There’s more to Snowdonia than mountains. As well as sweeping swathes of greenery, amazing wildlife and lots of fascinating towns and villages, Snowdonia is home to some spectacular lakes. Whether you fancy a leisurely stroll to soak up the views and get some fresh air, or perhaps prefer an adrenaline-fuelled water-sports session, there’s plenty of choice.
While Cumbria’s Lake District is well-known and very popular with visitors, you’ll find that Wales’s lakes are more serene, peaceful and tranquil.
Packed with history, interest and an abundance of natural beauty, Snowdonia’s lakes are sure to be a highlight of your visit here. Below, we’ve profiled some our favourite shimmering, sparkling lakes, and we hope you’ll be inspired to visit.
For views, there aren’t many places that can beat Llyn Padarn. Glacially-formed, the lake sits just outside Llanberis on the edge of Snowdonia National Park but, even better, it’s just five minutes walk from our hotel.
History buffs will find plenty to delight in here; the 13th century Dolbadarn Castle occupies a proud position looking over the lake and offers an amazing trip back in time, while the lake itself is still home to the Arctic Char – a rare fish found only in deep, cold, glacial lakes. Luckily for the Arctic Char, Llyn Padarn is one of the UK’s most cavernous lakes, and is the sixth deepest in Wales.
The circular walking route around the lake is another excellent way to immerse yourself in local history, while taking in some spectacular vistas, too. Attractions nearby include the Llanberis Lake Railway, the superb National Slate Museum and the Electric Mountain visitor centre at Dinorwig Power Station.
For those after a (motorised) thrill, Llyn Geirionydd is the place to go; the mile-long lake is the only one in Snowdonia to allow water skiing and power boating. But for those looking for something a little more laidback there’s plenty to do here too.
Drive up to the lake and park nearby – and the picnic area is conveniently close, perfect for hauling your feast to and fro! Llyn Geirionydd is located in the beautiful Gwydir Forest, and is well placed for combining a stroll or boating trip with a visit to some of Snowdonia’s other gems. Pop to nearby Trefriw and visit the historic Woollen Mill, which is powered by water from Geirionydd!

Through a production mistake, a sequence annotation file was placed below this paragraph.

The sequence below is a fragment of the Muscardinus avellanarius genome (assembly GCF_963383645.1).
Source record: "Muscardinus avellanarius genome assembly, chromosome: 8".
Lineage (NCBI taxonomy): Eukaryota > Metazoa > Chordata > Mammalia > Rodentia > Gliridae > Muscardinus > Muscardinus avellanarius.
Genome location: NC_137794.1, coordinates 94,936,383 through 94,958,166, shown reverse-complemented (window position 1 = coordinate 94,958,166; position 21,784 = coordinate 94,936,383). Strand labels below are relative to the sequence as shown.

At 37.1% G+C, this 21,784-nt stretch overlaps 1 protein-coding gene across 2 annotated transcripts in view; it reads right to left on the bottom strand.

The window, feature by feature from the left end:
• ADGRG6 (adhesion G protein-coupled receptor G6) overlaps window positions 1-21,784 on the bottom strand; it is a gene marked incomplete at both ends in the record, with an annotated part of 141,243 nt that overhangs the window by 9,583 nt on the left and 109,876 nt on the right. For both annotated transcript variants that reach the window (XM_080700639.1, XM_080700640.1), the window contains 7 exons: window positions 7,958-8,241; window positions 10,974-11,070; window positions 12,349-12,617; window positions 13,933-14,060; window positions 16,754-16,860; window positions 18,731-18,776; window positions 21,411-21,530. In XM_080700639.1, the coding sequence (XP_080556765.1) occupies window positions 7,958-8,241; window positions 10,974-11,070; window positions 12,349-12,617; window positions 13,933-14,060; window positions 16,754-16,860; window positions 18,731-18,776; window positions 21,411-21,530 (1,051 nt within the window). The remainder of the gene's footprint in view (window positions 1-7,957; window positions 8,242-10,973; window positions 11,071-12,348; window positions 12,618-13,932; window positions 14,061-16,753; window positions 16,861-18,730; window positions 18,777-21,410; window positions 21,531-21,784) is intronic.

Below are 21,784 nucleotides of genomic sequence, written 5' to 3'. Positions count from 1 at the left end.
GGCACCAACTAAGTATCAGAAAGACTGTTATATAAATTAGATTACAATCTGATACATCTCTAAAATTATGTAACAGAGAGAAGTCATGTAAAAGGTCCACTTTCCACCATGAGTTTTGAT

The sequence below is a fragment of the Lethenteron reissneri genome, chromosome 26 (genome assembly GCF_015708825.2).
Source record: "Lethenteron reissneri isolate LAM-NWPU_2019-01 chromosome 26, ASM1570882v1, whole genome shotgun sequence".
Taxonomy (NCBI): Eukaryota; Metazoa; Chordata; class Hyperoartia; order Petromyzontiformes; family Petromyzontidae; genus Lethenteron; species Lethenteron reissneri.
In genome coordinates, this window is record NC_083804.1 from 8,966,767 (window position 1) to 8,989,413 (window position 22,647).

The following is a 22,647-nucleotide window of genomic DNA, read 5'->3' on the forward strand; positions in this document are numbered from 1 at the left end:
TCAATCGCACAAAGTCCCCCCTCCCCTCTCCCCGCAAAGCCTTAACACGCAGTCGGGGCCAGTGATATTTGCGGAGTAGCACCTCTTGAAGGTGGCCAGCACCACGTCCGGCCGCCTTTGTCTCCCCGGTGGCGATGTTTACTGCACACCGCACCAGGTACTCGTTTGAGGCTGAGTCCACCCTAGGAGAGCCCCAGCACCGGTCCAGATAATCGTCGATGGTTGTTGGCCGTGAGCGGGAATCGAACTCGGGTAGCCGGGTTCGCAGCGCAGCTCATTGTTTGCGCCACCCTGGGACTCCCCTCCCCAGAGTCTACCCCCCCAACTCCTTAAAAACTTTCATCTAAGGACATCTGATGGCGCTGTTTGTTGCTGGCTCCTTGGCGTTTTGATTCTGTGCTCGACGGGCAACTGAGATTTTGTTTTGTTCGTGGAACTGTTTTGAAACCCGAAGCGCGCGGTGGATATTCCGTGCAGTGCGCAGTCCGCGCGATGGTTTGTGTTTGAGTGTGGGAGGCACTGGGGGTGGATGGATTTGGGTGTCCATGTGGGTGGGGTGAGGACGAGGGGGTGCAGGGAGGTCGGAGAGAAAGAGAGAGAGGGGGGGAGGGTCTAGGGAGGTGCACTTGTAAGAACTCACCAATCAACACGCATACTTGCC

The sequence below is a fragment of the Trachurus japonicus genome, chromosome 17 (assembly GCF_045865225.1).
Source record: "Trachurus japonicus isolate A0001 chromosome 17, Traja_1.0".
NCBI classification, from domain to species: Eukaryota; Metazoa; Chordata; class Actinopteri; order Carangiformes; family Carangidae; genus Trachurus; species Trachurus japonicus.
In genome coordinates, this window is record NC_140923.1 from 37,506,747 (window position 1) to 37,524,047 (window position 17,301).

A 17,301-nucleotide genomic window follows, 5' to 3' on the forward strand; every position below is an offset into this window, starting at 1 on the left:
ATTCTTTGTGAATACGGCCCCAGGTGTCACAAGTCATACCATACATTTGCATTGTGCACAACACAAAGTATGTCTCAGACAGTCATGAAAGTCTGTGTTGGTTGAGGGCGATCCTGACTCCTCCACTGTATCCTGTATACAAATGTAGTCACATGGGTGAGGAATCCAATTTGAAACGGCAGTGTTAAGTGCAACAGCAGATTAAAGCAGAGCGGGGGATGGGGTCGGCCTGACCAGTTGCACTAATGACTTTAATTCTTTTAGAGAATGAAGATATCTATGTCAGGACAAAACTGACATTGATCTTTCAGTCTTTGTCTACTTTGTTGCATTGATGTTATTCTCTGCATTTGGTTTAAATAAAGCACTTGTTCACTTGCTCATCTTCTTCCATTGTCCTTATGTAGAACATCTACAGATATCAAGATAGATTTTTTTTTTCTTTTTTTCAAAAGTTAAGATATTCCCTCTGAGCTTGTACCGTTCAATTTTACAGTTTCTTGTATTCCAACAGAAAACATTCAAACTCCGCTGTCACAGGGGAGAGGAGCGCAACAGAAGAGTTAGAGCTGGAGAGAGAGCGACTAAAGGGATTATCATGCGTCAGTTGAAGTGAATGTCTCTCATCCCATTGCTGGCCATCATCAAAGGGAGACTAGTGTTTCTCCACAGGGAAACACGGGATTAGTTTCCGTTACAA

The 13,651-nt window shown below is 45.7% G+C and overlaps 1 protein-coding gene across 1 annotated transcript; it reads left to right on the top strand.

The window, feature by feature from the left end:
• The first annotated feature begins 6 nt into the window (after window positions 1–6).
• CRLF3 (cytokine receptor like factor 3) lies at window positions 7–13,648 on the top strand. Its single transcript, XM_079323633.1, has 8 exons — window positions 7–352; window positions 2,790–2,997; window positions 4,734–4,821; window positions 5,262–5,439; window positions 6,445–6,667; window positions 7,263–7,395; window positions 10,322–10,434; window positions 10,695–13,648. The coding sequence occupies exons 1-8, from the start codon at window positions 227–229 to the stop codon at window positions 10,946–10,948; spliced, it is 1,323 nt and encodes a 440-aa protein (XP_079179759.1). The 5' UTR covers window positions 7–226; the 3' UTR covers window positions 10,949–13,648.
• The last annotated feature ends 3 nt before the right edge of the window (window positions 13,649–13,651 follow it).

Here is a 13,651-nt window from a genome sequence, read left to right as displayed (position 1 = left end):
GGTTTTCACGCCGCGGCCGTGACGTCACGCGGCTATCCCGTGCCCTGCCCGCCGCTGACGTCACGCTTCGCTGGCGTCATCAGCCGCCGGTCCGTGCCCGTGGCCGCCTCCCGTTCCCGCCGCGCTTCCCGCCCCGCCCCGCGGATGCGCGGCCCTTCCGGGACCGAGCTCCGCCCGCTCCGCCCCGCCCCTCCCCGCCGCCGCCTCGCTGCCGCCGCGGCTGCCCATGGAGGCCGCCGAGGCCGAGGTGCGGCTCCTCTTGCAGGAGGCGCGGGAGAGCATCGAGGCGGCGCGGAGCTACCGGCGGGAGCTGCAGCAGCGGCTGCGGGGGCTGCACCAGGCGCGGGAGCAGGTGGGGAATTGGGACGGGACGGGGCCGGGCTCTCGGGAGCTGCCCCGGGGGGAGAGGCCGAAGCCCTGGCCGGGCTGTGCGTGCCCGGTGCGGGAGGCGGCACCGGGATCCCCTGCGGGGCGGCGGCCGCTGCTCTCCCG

When it comes to formidable history, you don’t get much more prestigious than being associated with the legends of King Arthur. Llyn Dinas and nearby Dinas Emrys are steeped in lore, and make for a superb day-trip. Supposedly, beneath the shimmering surface of the lake lies the Throne of Britain, and Merlin’s treasure is also said to be hidden somewhere close by.
In more recent times, Llyn Dinas has starred on the big screen; the lake was used as a filming location for the 1958 Ingrid Bergman film The Inn of the Sixth Happiness. As well as excellent fishing, there’s great walking to be enjoyed here; the National Trust and Snowdonia National Park Authority have opened a new footpath here that offers great views out over the lake.
One for adventure seekers, Llyn Cau demands its visitors earn the right to glimpse its sparkling surface. Situated in a crater on Cadair Idris, the second most popular mountain in Wales, the climb up here can be challenging, but the views are more than worth it.
‘Cadair Idris’ means ‘the chair of Idris’, and in Welsh folklore is said to refer to the fact that Idris the Giant used the mountain like an armchair while he was stargazing! The mountain features in many legends, and Llyn Cau itself is supposed to be an unfathomable, bottomless mystery! For those brave enough to enter its depths, wild swims here are sensational.
The area around Bala and Penllyn is often described as the ‘Welsh Lake District’. Here you’ll find Wales’s biggest natural lake, which offers myriad activities and pastimes.
Water-sports are excellent here, and you can also tour the water’s edge on the Bala Lake Railway. Legend has it that Wales’s answer to the Loch Ness Monster calls Llyn Tegid its home, and attempts have been made by mystery hunters around the world to spot the mysterious beast. Should you not catch a glimpse of ‘Teggie’, you might have more luck spotting a Gwyniad; this fish might not be quite as fantastical as a huge submarine monster, but it is native to this lake, making it very special indeed.
With a superb location in Llanberis, the Royal Victoria Hotel is perfectly placed for exploring these and many more of Snowdonia’s stunning lakes. Browse our room types here to start booking your North Wales adventure.
Images courtesy: Llyn Padarn by Tori Smith, 2018. Llyn Tegid, by deepeye via Wikimedia Commons. Llyn Cau from the rim at Craig Cau by Colin Park. Llyn Geirionydd by Stuart Madden, 2013 via Flickr. Llyn Dinas © Copyright Tony Edwards and licensed for reuse under this Creative Commons Licence.